Interoperability Challenges in Grid for Industrial Applications

David De Roure
Electronics and Computer Science
University of Southampton, UK

Mike Surridge
IT Innovation
University of Southampton, UK


The vision of the Grid Resources for Industrial Applications (GRIA) project is to make the Grid usable for business and industry: it enables Grid service providers and consumers to come together within a commercial business environment. This brings a strong requirement for a secure and interoperable Grid system which is open at the standards level, makes use of third-party components and can be used by other Grids. The intention is that the system should employ flexible negotiation techniques to enable other parties to join with ease. This raises a spectrum of interoperability challenges, some familiar (resource description, workload estimation, quality of service) but others which are evidently beyond current off-the-shelf solutions. These include representing quality of service for collections of related jobs which are embedded in complex business processes, and the need to describe the semantics of multiparty negotiations including hierarchical conversations. In this paper we describe the GRIA vision and approach, and highlight some of the challenges.

1. Introduction

The Grid Resources for Industrial Applications (GRIA) project has the clear but challenging aim of making the Grid usable for business and industry. This focus distinguishes GRIA from the many academic Grid infrastructures that are under development in the Grid community. The critical issues for business users include security, service levels and interoperability as high priorities. GRIA is funded under the IST programme of the European Commission, and brings together five organisations, three of whom represent the stakeholders in GRIA's vision of a business deployment of the Grid.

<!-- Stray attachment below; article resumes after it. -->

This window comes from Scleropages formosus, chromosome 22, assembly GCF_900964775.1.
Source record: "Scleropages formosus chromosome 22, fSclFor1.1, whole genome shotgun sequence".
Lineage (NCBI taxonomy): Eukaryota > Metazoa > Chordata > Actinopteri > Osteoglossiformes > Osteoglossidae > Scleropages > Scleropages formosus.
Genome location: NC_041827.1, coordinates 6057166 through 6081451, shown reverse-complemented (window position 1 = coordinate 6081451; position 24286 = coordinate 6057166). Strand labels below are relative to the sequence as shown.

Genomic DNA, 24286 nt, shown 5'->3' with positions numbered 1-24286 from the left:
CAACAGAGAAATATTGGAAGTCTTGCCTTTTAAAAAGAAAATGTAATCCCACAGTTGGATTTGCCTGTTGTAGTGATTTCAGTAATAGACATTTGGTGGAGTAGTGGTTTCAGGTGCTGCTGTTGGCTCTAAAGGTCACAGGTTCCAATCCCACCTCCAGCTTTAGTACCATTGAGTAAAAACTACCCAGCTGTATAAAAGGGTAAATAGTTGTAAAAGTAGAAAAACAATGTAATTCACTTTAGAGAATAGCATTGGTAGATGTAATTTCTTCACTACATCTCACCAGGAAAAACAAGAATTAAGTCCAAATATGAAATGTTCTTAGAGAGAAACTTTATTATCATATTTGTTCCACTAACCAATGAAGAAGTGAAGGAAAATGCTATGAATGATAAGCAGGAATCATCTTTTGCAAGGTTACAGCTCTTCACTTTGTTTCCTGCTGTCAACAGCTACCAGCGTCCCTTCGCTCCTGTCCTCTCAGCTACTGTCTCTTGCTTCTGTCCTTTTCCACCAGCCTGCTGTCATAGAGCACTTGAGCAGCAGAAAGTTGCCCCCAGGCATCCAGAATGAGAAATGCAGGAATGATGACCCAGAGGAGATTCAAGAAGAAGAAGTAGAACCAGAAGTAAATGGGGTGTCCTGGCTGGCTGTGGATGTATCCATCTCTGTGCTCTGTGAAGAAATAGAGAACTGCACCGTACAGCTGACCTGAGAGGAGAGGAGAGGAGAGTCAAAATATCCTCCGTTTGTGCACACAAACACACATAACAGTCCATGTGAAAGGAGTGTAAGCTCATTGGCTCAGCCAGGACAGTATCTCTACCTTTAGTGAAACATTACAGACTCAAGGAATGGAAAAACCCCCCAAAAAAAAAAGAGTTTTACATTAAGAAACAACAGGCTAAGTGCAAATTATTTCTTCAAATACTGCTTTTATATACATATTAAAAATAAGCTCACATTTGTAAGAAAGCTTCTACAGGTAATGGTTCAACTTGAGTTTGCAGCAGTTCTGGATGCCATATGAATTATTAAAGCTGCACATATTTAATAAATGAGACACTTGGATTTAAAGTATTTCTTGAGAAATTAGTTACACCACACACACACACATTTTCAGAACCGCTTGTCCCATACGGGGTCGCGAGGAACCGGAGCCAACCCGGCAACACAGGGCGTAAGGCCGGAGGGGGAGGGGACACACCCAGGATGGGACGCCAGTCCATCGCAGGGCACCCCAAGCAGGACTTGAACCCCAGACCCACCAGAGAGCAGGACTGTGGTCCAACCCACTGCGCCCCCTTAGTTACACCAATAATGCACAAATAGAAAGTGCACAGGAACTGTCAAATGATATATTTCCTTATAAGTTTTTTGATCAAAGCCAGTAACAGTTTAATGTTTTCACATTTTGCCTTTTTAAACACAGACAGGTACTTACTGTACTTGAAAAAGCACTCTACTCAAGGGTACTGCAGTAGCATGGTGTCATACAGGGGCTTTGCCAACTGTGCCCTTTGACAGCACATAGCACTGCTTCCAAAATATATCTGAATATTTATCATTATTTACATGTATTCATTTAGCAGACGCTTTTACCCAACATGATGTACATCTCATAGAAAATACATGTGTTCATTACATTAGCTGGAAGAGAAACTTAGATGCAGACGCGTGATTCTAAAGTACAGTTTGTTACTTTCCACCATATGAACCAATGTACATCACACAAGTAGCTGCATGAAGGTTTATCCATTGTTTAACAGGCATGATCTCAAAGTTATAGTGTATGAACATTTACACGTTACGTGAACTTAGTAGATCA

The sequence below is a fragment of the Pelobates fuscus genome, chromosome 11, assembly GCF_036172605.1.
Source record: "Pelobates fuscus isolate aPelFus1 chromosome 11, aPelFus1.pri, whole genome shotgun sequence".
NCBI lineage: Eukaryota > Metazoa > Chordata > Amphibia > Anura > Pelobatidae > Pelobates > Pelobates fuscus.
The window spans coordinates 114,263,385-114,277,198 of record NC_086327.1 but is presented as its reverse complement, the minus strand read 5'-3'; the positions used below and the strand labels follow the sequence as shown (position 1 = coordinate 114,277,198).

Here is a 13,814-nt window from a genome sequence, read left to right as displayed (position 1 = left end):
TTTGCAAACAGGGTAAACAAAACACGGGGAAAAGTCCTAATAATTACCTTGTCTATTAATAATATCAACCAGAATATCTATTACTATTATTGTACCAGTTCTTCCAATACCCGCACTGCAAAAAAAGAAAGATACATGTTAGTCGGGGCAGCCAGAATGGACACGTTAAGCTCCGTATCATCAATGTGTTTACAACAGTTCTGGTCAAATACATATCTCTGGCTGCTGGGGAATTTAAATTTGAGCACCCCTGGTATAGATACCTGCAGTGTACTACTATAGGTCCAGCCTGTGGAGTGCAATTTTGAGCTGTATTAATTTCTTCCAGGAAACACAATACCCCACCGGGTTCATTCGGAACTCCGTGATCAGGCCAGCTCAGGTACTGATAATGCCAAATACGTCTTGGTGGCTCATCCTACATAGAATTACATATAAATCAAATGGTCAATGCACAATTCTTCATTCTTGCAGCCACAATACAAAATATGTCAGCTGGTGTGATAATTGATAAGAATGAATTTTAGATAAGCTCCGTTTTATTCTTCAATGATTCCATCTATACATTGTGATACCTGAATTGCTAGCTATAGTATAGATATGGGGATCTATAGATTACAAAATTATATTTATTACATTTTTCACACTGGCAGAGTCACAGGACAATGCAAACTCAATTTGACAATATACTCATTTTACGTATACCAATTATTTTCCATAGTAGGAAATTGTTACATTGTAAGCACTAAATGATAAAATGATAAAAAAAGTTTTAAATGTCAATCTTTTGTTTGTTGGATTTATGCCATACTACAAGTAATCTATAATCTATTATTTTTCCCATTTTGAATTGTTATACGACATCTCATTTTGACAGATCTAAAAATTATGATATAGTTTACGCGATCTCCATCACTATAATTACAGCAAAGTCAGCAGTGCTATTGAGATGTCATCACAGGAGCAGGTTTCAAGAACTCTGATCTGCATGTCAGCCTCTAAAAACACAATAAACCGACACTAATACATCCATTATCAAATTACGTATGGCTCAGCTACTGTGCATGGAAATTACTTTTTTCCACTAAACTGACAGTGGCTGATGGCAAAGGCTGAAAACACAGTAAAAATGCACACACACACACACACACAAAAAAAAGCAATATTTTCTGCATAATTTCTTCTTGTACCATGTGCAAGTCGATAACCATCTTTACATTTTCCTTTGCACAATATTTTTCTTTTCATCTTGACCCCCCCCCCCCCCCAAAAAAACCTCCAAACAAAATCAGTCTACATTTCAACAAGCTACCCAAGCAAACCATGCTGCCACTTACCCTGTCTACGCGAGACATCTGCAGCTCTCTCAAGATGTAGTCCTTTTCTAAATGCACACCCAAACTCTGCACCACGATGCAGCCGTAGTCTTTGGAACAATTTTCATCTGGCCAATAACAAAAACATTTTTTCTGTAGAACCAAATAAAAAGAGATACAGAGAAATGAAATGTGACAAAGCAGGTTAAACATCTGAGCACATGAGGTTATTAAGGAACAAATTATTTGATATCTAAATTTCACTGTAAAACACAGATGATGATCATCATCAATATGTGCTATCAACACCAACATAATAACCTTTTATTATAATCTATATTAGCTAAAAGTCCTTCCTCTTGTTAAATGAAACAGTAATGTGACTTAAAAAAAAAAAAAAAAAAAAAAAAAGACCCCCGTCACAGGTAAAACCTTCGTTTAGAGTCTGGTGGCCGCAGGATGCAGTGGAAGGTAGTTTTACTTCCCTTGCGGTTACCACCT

In this paper we focus on interoperability, which is our motivation for adoption of Semantic Web technologies. The interoperability challenge is twofold: GRIA aims to make use of third party components and services, and aims to be used by other Grids. To do this it must be open at the standards level. The ease with which interoperability is achieved is the measure of success of this aspect of the project. At one end of the spectrum we could expect third parties to comply with GRIA, at the other we expect GRIA to comply with the rest of the world.

In this paper we first introduce the GRIA approach, then we identify some exemplar interoperability challenges.

2. A Grid for business

The parties that come together within GRIA include people who wish to buy computational resources and those who wish to provide them. The resource could be a general purpose Grid such as a managed PC cluster. However, it might relate to a specific Grid application in which the provider has expertise. By way of example, imagine an organisation which runs a computationally intensive application as part of its routine business: there may be times of peak demand when this service wishes to outsource some of that computation to another provider; there may also be times when they have spare capacity and are prepared to sell their application service to external customers as a value-added service, or simply to make their high performance computing facility available for external use.

For each computation that a customer wishes to run, GRIA enters several phases:

  1. Firstly it identifies available resources which may be appropriate for this job;